34. Those are laws that should be changed. But what does that have to do with the Supreme Court? The Supreme Court is tasked with a specific role (interpreting the Constitution)… we the people must change/make the laws. I get that people are upset that the Supreme Court might not be deciding in a way that they want…. But their task is specific… as is ours in a democracy…

  35. golf/foxtrot/yankee. We might all be Americans but no way are we ‘equal’. And we never have been, since our founding. I would like to enjoy the beautiful weather but when my rights as a woman are undermined, I have more important things to think about. I will skip the beach and do some demonstrating until I have the same rights as my husband/sons/grandsons.

  36. If those in chargeof making abortion and/or birth control available had to pay child support for the first18 years of the life of the “baby” they save, this poorly disguised misogyny would stop. They are reacting to the shown ability of competent, educated women to make their living professionally in jobs that used to be mostly or only male. The lower 50% of them can’t compete and fervently wish to keep women “ignorant, pregnant and bare-footed”. It’s the only way they can them and the only way they can get a wife.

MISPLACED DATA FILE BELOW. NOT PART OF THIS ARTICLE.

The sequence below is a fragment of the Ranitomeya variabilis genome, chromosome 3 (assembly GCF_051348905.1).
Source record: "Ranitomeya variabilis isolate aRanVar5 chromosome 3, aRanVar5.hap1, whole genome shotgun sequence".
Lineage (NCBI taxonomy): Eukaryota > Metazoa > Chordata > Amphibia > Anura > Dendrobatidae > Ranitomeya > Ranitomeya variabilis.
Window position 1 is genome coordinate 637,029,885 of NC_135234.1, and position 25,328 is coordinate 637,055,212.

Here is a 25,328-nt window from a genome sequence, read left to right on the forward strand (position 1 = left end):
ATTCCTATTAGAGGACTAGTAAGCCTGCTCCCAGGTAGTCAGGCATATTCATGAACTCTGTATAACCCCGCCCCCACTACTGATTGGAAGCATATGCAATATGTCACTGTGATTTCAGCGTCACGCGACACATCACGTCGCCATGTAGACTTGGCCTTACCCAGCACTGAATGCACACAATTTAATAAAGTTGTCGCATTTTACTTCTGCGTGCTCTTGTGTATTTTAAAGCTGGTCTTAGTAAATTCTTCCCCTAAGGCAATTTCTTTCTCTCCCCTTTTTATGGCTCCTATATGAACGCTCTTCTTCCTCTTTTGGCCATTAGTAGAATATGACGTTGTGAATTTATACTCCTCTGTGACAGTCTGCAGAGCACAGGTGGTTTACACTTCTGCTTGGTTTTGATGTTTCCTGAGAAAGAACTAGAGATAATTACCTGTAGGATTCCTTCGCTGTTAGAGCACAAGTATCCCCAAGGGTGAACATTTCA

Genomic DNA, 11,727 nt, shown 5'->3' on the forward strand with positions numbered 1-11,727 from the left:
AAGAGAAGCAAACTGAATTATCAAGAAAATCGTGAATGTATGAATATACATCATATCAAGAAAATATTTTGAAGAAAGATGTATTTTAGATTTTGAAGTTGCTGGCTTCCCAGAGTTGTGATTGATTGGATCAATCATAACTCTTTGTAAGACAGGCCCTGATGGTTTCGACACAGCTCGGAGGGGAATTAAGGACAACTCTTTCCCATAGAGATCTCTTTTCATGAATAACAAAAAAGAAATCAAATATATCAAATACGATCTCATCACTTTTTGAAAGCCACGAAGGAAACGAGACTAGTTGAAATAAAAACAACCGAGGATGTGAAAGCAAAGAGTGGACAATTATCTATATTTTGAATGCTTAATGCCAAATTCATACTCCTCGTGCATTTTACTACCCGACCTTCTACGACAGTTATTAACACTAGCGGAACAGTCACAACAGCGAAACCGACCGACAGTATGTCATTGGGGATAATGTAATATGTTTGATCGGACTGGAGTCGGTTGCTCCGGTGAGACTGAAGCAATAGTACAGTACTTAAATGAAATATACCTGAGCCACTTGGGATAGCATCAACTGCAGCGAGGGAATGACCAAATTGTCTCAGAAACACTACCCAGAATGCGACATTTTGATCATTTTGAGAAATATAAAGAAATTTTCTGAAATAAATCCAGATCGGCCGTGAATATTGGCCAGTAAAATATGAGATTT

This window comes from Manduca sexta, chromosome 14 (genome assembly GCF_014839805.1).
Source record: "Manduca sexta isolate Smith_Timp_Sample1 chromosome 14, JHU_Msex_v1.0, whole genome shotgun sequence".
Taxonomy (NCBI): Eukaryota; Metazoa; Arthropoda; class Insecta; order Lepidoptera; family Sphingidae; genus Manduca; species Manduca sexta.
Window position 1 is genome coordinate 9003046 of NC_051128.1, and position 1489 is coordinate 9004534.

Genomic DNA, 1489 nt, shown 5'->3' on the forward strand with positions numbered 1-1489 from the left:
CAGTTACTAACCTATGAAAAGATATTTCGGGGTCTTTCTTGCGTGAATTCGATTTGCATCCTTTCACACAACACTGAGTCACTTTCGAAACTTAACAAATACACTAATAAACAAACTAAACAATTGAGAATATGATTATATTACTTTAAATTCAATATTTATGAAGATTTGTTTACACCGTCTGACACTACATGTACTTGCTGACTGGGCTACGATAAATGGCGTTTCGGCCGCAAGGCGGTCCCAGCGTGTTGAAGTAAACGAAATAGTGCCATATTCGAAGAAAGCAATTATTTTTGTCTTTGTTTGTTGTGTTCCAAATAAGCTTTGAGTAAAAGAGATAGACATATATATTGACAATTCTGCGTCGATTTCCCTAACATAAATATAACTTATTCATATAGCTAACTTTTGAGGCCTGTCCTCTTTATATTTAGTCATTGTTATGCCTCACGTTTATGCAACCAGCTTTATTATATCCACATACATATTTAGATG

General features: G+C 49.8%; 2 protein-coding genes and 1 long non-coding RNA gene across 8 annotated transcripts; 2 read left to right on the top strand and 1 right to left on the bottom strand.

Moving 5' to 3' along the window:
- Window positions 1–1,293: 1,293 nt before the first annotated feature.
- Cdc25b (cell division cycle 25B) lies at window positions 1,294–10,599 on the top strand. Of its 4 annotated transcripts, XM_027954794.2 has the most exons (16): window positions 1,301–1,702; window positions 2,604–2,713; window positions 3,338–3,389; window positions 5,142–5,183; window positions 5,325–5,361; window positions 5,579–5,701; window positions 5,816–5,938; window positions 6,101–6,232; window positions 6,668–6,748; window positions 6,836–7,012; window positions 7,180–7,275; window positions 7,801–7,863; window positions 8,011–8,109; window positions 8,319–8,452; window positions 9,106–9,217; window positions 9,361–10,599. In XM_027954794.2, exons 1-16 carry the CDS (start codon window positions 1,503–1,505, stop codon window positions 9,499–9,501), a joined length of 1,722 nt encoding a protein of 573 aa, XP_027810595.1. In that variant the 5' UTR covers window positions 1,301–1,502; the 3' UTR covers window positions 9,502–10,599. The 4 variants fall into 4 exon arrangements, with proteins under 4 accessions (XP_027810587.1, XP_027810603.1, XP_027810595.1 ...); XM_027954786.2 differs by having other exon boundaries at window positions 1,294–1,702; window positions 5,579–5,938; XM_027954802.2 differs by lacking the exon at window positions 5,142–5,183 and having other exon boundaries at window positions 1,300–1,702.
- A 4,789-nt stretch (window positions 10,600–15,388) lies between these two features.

37. This issue is NOT how you feel about abortion. The issue is about making laws that control a woman’s body, and her ability to make decisions regarding her own health. Wouldn’t the easier solution involve the forced sterilization of men? Or maybe only certain men, who do not fit the proper criteria for being fathers? And the Supreme Court can decide that criteria based upon whatever antiquated moral judgements they choose. Crazy, you think?

  38. I seriously hope I’m wrong. But I foresee our towns being burnt and looted again. Let’s all try to keep this peaceful. Other groups will try to infiltrate. It’s gonna get nasty because this is now how people deal,with difference. Stay safe.

  39. “Samuel Alito is reaching back four centuries to use Sir Edward Coke as a moral authority on abortion — a man who believed in witches and believed that they were working with the devil and believed that witches should be murdered by the state and he helped to make sure that they were murdered by the state in England”

  40. MEBK – don’t worry about that, moderate liberals are a peaceful bunch. Yes, we will have certain extremists groups trying to join the fray, but, like the BLM movement, this too will be largely peaceful. And yes, there WILL be demonstrations, protests, etc if this comes to pass. We as Americans should not sit idly by while the rights of half our population are stolen from them.